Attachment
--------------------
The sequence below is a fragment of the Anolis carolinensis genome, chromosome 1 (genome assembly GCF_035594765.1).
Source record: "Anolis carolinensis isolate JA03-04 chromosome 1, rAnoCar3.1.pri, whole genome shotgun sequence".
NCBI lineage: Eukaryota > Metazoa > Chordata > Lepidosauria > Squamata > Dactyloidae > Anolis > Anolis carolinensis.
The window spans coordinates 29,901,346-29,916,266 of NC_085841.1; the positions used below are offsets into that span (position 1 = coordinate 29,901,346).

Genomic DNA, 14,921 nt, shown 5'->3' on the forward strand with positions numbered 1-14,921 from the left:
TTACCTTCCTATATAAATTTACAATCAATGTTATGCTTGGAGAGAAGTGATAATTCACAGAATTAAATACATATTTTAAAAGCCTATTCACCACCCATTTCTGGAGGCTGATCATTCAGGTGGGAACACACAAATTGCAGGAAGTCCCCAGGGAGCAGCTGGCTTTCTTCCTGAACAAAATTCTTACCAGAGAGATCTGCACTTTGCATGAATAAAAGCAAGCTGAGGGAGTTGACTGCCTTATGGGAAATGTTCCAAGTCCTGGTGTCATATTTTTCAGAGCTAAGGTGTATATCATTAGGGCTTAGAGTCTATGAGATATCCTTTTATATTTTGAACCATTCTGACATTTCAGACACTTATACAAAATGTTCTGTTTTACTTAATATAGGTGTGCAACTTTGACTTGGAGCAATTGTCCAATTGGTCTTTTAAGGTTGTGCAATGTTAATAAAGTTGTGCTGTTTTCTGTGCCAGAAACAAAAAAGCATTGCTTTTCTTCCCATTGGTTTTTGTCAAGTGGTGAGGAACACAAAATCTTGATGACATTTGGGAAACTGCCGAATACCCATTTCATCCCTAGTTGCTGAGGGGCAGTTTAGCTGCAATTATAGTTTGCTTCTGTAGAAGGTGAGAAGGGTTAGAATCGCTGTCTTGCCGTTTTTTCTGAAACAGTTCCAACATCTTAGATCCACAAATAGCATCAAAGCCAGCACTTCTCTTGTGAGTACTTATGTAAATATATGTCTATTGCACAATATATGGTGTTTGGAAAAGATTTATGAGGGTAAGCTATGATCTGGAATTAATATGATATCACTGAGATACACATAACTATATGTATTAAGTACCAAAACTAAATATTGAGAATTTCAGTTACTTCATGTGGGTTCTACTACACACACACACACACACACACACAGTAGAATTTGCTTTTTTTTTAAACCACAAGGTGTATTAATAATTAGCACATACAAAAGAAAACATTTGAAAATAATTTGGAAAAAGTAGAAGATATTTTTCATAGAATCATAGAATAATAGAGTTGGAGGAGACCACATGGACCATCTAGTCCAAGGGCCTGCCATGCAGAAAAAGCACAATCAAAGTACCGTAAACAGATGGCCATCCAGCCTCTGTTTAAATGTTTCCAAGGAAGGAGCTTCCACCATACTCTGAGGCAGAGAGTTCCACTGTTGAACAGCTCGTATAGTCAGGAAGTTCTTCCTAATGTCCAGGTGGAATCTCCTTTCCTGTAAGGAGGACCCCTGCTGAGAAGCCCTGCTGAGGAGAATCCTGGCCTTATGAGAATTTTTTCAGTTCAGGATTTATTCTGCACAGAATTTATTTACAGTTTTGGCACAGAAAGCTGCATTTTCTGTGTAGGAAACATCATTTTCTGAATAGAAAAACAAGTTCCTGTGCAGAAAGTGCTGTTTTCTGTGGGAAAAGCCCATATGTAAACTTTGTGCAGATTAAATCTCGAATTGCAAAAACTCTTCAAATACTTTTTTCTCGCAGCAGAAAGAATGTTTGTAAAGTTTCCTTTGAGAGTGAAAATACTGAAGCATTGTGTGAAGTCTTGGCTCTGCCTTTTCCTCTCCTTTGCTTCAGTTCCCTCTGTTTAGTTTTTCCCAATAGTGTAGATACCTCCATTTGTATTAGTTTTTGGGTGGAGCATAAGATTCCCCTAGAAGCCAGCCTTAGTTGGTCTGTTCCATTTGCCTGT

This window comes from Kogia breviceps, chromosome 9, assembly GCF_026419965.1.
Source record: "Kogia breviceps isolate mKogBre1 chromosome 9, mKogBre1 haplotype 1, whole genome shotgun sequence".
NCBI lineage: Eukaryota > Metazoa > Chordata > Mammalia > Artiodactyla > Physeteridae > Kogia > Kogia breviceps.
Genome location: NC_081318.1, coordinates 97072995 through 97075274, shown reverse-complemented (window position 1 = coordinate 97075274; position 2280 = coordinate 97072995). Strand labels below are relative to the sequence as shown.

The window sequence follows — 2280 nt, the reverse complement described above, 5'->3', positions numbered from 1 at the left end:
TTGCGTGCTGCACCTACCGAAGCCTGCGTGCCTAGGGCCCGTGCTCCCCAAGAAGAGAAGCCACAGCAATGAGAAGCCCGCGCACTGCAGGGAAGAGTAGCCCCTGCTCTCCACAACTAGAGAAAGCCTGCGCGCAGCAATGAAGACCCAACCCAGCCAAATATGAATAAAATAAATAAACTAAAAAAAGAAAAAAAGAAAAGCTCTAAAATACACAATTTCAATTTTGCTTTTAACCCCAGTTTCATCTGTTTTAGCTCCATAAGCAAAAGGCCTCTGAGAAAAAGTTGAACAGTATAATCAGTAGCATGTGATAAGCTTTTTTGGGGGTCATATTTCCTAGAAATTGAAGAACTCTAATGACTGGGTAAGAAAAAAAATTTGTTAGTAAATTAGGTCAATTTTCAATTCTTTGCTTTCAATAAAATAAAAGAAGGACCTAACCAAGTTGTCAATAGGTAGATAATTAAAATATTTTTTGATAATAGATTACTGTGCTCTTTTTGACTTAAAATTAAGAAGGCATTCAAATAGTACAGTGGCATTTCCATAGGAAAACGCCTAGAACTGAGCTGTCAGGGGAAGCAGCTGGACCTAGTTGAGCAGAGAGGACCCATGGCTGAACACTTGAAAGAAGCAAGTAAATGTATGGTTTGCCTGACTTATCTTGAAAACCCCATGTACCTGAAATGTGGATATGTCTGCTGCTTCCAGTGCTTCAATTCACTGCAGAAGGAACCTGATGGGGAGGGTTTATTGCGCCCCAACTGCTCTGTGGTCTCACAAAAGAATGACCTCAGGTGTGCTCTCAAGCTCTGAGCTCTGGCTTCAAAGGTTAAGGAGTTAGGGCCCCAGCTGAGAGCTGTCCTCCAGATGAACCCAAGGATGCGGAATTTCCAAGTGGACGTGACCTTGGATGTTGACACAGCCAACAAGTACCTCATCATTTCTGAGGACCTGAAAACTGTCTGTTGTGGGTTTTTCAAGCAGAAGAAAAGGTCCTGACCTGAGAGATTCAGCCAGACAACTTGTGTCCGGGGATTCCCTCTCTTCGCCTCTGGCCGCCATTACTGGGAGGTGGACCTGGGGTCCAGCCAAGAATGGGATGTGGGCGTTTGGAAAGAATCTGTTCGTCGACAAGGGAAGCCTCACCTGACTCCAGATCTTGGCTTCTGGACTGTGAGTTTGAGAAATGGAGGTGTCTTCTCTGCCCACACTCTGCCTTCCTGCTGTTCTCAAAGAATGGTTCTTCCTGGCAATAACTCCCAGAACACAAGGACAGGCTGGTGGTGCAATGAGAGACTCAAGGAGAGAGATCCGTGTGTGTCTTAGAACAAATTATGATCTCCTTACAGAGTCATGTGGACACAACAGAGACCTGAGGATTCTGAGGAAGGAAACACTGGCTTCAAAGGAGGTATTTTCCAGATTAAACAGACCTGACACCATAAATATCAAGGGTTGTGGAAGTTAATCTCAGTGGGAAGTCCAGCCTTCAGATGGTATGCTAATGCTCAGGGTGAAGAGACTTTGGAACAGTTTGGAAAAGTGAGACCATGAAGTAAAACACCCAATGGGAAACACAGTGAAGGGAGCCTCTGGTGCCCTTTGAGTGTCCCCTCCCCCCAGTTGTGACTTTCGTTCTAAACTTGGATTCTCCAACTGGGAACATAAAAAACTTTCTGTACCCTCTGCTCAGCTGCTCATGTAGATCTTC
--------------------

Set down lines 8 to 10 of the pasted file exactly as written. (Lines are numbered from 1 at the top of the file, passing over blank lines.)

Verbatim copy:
Source record: "Kogia breviceps isolate mKogBre1 chromosome 9, mKogBre1 haplotype 1, whole genome shotgun sequence".
NCBI lineage: Eukaryota > Metazoa > Chordata > Mammalia > Artiodactyla > Physeteridae > Kogia > Kogia breviceps.
Genome location: NC_081318.1, coordinates 97072995 through 97075274, shown reverse-complemented (window position 1 = coordinate 97075274; position 2280 = coordinate 97072995). Strand labels below are relative to the sequence as shown.